2) Fresh grads in China are just like fresh grads in the U.S. – they think they know everything, they want to work for the biggest company possible (because that’s what their parents want them to do), they want as much training as their company will provide, and they want to take all of that and trade up in the form of a bigger paycheck or an admission to graduate school. they are no more loyal to the company as they believe the company is to them, and for many moving around is a way of amassing skills and figuring out just what it is they really want to focus on.

3) Different industries have different labor pools, and some are deeper than others – i banking, VC, and PE are defiantly three areas that need additional local talent, however I would also say that many of the foreigners who I have seen in this space have been just as equally ineffective and unlike their Chinese counterparts will usually spin out of Shanghai in under 2 years. Manufacturing on the other hand is an area that the Chinese are very strong, and there are a lot of systems in place to ensure that factory managers are in abundance (again… this will be industry sensitive!)

4) Different regions have labor pools – Wenzhou is known for having the savviest business men and entrepreneurs, Shanghai the most greedy, Beijing the most political, Chengdu the most “balanced”, Wuhan the toughest, and so on… for many Beijing and Shanghai 5 years ago was scary, and these are by far the most developed regions… add Chengdu and Chongqing to the mix, and you have a whole new learning curve…

5) What Shaun describes as a glass ceiling is actually a glass partition in my mind. More about attitude than anything else, this partition is definitely not about title or office. For many of my Chinese friends they know that they have an opportunity to reach the corner office (many already have), but many feel there is a divide between themselves and western managers. Some of it comes from the fact that the western bosses treat them different in other more subtle ways… some related to culture, others out of arrogance, and others out of miscommunication… on both sides. And some of it comes from the fact that the Chinese know that they are the ones who will still be there in the long run…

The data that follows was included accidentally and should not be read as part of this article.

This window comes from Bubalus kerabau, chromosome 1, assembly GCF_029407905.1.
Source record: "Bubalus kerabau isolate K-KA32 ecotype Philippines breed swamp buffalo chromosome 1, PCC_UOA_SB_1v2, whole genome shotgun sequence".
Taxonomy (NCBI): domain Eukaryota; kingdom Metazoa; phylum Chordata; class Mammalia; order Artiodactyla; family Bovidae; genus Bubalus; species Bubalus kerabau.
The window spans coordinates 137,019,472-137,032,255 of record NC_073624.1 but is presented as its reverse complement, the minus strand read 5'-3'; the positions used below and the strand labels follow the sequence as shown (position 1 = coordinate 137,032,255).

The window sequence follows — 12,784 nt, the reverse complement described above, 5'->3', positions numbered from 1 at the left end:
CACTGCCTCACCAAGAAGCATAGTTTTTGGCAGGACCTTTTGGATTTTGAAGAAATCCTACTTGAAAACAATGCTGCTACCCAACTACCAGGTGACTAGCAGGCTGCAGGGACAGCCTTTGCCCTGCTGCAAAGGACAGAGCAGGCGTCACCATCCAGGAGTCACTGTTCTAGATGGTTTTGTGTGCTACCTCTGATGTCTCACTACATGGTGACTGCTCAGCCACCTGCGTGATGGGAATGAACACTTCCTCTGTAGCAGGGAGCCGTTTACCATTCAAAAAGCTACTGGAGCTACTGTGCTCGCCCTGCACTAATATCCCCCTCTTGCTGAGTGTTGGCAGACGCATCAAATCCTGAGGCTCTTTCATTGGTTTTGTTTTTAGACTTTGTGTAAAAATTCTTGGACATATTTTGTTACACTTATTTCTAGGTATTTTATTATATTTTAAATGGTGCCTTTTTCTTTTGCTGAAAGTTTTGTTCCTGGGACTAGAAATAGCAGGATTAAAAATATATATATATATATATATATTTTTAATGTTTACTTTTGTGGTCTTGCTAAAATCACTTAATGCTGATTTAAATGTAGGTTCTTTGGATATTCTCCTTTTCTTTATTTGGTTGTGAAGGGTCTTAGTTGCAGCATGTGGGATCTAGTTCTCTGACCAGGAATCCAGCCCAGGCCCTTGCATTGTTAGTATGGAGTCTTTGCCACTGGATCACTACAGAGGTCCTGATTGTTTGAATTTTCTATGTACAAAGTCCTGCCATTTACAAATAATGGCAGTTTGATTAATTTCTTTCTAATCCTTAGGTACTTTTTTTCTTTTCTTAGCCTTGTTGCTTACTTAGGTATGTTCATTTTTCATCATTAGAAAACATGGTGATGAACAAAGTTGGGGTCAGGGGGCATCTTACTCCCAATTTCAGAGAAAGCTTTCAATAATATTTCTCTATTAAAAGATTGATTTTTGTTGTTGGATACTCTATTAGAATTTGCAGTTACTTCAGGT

6) Local packages (in large firms… in Shanghai/ Beijing) are coming up fast, expat salaries are on the way out of many large MNC, and Halfpats are playing in the gray areas. With some local senior managers making 60,000RMB/ Month within Fortune 500 firms, the packages are becoming very competitive and as firms focus on developing these managers.. the expats will be phased out.

7) Local staff are innovative.

While working as a bartender at Thunderbird, I put a notice on the tip can that read “Take care of us, and we’ll take care of you”, and that is a motto that should be practiced here as well. Shanghai is as dynamic now as Silicon Valley was in the 90s, and the managers that recognize the costs/ benefits to that are the ones that will succeed most. Talent at that time was often time in need of significant training, and once they received that training, those persons would jump.

Right now, everyone believes they have a shot, and you can feel that just walking down the street as people talk about their investments in real estate, their plans to get the MBA, the ideas they have in their head, etc, etc. Everyone is in on the game, and it is this environment that many often fail to appreciate or manage.. and it is not just foreign executives having these problems.

Of course, there are those that complain about their job, whine about their hours ,etc… but ask my uncle what he thinks of his boss at the local gas company and you will get an earful or read a couple of Dilbert comic strips to see how one middle manager at PacBell felt on a daily basis, and you will see that these are not Chinese actions, but just action of people who think their company, boss, and/or job sucks.

No doubt, the 1000 or so words are only a slice of the tip of the iceberg… and I encourage comments on the above or just in HR in general as it is no doubt an issue that will continue to affect everyone in China… and elsewhere.

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One Response to “China’s Talent Pool: Warning, Lifeguard Not on Duty”

  1. Nick says:

    June 12th, 2007 at 10:37 am

    This probably the best short breakdown of the Chinese HR situation I have read. I have lived in China for two years and see situations like this often. I have come across both local and foreign company owners that see their employees leave after training or working there for a short stint and they are at a loss as to why. After hearing this, I ask them a few questions, such as hours, payment, potential for growth and their general attitude toward their employees, I usually follow up with on last question:

    “Would you, as a young professional, want to work for your company?”

    Too few companies ask themselves questions like this. It is amazing in this day and age, with so much technology and information available, that some employers treat their employees as though it is still the robber baron days, expecting nothing but total subservience and respect from their employees. It is tough to get great results from something you see as an expenditure drain. Plain and simple, your employees are one of the most important assets your company has, invest in them, and they will return the favor. Or to but it as you said, “Take care of us, and we’ll take care of you.”